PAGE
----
WWJ turns 102: How Michigan’s pioneering radio station paved the way


GRAND RAPIDS, Mich. (WOOD) — Just about every newsie in Michigan knows the call letters WWJ. The Detroit radio station turned 102 on Saturday, but its history extends beyond state lines, even national borders — not just Canada.

While Pittsburgh’s KDKA is widely considered America’s first commercial radio station, WWJ first took to the airwaves as an extension of The Detroit News. The Michigan station has experimented in many different ways, bringing live music and sporting events across the country while delivering the news and playing a key role in keeping communities connected in times of emergency.

The history of WWJ begins with William E. Scripps. He was the son of James Scripps, who founded Detroit’s Evening News, and after merging with several competing newspapers became The Detroit News. William succeeded his father as publisher of the Detroit News after his father’s death.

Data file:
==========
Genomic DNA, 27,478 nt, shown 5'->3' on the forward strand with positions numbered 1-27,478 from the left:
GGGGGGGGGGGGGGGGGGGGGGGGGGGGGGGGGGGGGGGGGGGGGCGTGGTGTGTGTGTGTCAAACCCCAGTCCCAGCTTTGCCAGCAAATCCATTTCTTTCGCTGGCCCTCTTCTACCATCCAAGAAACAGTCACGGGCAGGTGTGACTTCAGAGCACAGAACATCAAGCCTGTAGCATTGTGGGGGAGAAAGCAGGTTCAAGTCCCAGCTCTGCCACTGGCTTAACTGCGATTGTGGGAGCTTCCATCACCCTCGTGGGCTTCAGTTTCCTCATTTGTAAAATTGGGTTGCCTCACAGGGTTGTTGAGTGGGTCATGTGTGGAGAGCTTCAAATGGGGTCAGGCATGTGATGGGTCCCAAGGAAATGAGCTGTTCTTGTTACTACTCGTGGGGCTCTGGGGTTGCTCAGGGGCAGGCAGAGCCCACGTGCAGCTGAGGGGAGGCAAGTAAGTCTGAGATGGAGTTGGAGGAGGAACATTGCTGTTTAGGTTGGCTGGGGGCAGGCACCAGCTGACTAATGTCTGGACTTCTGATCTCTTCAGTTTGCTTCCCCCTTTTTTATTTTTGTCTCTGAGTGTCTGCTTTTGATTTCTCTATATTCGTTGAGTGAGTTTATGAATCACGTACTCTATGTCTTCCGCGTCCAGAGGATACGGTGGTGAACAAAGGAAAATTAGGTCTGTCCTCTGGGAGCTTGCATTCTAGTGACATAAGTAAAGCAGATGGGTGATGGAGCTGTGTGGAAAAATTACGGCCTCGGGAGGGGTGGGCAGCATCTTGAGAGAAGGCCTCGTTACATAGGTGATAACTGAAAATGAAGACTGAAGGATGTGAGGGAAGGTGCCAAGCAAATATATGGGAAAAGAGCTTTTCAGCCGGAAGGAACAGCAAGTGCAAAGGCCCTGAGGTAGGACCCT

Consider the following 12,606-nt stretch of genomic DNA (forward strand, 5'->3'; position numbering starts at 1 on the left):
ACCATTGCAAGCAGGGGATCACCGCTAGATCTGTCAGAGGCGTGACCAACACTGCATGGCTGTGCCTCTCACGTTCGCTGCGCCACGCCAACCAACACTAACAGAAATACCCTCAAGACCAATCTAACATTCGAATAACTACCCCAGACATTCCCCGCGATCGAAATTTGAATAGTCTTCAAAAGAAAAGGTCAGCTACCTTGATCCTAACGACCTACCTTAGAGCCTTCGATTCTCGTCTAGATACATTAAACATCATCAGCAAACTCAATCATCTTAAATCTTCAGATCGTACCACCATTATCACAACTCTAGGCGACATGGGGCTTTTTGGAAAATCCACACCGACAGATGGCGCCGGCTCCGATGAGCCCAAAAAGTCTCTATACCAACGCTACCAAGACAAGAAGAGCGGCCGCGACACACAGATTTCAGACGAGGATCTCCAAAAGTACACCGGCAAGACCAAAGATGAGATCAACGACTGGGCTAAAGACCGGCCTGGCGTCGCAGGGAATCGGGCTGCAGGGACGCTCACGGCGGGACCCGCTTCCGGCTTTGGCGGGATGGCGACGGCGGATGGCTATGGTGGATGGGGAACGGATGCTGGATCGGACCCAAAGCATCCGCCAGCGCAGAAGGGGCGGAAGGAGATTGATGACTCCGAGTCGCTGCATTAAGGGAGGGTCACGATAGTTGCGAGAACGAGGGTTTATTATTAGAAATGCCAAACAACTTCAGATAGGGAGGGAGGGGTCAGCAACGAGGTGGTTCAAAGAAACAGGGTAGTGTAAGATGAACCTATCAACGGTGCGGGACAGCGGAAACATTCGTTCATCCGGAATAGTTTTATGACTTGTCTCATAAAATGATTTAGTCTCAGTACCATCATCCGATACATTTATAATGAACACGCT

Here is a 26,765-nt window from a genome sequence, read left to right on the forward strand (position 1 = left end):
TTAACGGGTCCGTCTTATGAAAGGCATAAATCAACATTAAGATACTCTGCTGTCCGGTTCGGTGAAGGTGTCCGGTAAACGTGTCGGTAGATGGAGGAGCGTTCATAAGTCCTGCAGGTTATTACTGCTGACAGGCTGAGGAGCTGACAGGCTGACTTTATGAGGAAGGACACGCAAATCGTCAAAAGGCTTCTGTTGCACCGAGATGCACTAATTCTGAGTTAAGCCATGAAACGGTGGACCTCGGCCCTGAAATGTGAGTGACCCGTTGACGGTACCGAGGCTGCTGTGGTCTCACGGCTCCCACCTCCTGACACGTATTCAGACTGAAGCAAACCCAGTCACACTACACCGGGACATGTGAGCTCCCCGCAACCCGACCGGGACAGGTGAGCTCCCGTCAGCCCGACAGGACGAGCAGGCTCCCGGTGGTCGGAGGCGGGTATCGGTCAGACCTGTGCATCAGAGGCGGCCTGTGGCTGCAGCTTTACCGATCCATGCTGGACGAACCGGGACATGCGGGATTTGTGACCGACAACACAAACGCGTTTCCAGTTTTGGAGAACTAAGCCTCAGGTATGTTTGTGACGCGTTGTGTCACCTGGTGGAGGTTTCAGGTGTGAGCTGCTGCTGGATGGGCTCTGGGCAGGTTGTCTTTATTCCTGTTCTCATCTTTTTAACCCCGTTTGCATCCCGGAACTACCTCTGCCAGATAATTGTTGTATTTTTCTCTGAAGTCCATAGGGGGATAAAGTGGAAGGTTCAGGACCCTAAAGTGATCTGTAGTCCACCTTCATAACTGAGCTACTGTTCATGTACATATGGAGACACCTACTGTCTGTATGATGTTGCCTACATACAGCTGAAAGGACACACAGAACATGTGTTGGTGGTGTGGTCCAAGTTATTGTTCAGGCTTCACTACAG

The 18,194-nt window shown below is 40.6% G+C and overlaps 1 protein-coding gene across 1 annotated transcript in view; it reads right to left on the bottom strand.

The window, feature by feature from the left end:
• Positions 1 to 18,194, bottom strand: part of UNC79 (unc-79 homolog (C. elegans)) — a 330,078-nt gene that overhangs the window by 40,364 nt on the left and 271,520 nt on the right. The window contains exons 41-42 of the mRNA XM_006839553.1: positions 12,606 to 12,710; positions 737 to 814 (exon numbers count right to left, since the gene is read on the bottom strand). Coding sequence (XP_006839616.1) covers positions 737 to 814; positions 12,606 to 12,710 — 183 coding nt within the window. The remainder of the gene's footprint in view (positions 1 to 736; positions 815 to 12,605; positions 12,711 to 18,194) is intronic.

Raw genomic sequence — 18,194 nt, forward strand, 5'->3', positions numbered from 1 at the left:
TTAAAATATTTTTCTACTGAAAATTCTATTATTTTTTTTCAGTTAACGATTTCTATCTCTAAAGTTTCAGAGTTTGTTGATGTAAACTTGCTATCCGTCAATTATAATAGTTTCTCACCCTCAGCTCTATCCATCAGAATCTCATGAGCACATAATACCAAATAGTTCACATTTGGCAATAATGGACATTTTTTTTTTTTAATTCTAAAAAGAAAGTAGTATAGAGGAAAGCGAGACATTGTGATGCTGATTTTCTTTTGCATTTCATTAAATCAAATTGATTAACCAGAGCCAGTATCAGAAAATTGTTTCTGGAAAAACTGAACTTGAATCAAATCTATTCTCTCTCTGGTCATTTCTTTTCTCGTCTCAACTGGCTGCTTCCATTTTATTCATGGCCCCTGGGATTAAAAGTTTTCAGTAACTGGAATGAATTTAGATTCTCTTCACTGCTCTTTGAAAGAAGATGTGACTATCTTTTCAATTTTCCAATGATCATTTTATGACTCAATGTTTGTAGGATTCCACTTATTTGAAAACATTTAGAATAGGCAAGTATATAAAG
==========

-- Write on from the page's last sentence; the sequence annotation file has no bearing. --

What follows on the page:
At the start of the 20th century, radio was a wide open frontier. There were no commercial radio stations and the spectrum was only used by amateurs, connecting with other like-minded people across the broadcast spectrum.

When the United States entered World War I, radio receivers were banned from private use. When the ban was lifted in April 1919, it piqued the curiosity of William J. Scripps, William’s son. Scripps Sr. noticed how infatuated his son was with technology, sending and receiving messages in Morse code, but he knew the technology was far from his ceiling.


It took Scripps almost a year of haggling with his board of directors to get him to approve the launch of a radio station. Several members were concerned that the radio shows would lead to lower newspaper sales when the shows had no clear way to generate revenue.

By May 1920, the board was on board, and Scripps had signed a $750 contract for a set of radio equipment. According radio historian John F. Schneidera 19-year-old radio enthusiast was hired to help install equipment in the second floor of The Detroit News headquarters as well as an antenna on the roof.

The News applied for and was granted an amateur broadcasting license and received the call letters ‘8MK’. “The Detroit News Radiotelephone” was officially born.